MR. ZAKES: New York Times has a green segment of their website. Sites like Earth911, Mother Nature Network, and TreeHugger are growing much faster than other news sites when you look at new media. So I think that there’s advantages and disadvantages. The challenge becomes it’s simply not as impactful. A story about TerraCycle is never going to make the front page in the middle of an election cycle or when things like drilling and fracking are making headlines. So it’s important to reach the consumers in different ways.

But another thing that TerraCycle has really been able to use to our advantage is what I like to sort of jokingly call piggy-back PR. While the Wall Street Journals of the world or the International Herald Tribunes of the world might not write about TerraCycle, if we’re partnering with someone like Nestle or Danone or Kraft Foods that have these global impacts, then they’re going to write about us. So when I’m pitching a story to a major news outlet, I don’t lead with TerraCycle. I lead – even though I work for TerraCycle, I lead with Nestle runs packaging reclamation cause related marketing program, because that’s going get the attention of people much faster than little company TerraCycle launches in Austria or Sweden or Spain for the first time.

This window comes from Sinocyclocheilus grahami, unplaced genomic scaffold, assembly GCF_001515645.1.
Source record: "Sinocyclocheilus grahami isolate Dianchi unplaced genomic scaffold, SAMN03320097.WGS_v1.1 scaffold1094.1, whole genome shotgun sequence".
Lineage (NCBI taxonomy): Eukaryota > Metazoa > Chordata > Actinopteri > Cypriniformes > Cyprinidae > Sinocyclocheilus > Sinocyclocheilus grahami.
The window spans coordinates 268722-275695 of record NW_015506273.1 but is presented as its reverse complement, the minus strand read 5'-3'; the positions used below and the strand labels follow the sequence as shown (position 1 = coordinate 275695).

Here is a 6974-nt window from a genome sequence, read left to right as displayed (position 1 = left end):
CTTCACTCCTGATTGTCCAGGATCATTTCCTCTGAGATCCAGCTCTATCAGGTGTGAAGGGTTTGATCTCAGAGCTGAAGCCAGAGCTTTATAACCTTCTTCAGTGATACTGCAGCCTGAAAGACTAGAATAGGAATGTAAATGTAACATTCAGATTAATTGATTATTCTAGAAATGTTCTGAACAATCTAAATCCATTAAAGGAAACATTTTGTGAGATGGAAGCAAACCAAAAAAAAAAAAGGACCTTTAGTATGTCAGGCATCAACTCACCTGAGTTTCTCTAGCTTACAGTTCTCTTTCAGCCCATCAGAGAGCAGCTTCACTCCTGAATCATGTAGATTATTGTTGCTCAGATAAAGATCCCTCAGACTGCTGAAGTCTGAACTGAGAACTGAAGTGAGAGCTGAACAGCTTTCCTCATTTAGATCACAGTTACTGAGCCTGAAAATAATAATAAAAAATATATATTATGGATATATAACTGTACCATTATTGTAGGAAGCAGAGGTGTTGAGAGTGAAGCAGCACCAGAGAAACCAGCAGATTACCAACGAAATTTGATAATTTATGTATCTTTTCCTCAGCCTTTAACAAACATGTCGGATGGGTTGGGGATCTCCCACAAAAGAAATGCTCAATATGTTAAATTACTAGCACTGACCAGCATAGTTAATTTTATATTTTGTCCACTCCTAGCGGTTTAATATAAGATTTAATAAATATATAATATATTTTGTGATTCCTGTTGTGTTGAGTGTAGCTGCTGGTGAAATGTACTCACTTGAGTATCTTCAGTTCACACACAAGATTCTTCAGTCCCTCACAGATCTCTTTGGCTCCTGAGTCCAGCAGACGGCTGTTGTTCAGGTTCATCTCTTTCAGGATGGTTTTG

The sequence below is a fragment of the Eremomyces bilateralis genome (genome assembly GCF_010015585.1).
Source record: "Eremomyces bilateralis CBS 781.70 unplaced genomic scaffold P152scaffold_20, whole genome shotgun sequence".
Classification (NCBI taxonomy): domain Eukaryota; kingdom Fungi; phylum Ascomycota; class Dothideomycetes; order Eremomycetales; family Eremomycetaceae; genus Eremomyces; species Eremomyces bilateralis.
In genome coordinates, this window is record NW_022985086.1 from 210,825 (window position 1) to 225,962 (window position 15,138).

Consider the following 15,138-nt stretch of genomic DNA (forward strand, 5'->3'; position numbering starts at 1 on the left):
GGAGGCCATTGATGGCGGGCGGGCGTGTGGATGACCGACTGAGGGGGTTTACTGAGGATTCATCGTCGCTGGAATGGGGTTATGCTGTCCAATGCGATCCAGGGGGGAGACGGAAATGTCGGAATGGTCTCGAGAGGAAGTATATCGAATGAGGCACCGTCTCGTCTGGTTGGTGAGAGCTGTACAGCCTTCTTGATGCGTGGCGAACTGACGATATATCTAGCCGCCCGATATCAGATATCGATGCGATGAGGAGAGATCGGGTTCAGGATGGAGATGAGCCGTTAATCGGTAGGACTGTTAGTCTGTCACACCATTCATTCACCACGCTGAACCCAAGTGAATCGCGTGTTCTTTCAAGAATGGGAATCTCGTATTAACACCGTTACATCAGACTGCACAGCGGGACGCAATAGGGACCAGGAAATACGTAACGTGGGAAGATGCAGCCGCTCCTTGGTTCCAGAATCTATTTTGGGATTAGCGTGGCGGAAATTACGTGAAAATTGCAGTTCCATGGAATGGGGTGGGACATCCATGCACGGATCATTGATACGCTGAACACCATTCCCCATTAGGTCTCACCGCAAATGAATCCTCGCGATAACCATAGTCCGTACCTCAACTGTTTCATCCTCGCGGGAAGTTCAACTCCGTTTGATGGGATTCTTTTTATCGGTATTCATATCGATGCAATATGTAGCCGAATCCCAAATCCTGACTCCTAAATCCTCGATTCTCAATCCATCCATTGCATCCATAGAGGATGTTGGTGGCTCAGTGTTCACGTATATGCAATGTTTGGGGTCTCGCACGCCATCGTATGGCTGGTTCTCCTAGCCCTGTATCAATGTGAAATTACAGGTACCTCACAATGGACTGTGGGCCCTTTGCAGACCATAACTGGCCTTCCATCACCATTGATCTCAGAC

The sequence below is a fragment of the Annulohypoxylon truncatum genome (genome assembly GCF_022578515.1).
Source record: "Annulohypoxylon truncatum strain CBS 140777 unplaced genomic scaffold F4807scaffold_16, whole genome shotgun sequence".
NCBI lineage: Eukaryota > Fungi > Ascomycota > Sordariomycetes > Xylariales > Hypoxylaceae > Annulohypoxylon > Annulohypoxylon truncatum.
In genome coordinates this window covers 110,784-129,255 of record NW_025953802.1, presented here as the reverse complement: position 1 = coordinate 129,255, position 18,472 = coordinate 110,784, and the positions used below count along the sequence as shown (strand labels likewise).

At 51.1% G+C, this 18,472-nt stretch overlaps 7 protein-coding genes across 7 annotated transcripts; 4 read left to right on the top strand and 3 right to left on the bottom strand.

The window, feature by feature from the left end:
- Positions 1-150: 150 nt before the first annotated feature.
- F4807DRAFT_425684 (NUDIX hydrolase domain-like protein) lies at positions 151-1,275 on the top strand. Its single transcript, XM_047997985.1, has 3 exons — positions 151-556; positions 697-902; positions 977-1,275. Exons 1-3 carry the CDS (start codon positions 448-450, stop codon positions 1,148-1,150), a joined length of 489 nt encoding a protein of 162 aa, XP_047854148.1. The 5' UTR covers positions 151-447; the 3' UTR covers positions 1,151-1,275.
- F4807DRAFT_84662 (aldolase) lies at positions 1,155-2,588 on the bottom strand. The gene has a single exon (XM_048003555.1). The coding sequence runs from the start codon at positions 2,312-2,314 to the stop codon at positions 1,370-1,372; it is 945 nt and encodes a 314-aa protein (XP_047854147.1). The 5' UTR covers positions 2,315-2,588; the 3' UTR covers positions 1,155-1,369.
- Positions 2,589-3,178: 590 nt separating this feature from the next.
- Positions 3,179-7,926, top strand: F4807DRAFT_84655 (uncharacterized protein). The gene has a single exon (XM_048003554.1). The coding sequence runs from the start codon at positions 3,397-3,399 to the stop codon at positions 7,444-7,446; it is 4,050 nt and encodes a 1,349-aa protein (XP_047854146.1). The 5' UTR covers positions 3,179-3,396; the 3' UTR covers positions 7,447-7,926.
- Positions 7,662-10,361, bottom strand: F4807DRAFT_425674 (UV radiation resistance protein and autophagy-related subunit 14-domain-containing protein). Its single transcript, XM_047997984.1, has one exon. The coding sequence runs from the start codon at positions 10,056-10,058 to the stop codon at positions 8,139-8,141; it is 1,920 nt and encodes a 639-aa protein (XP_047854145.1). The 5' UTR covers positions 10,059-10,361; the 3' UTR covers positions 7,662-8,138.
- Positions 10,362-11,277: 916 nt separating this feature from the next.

QUESTION: My name is Louise. (Inaudible). Can you hear me?


QUESTION: Oh, okay. Sorry. I’m Louise. I’m with a newspaper in Denmark. I was interested in some of the drivers of this change, if we can talk about at least two sort of major trends, one being that the big famous business schools have embraced this over the last decade, I think you said, and the second one the marriage or the sort of combination of a for profit and this social consciousness or however you want to put it. So what has been driving that? Why is that – these two – why are these two different things emerging now? What are the reasons for the trends?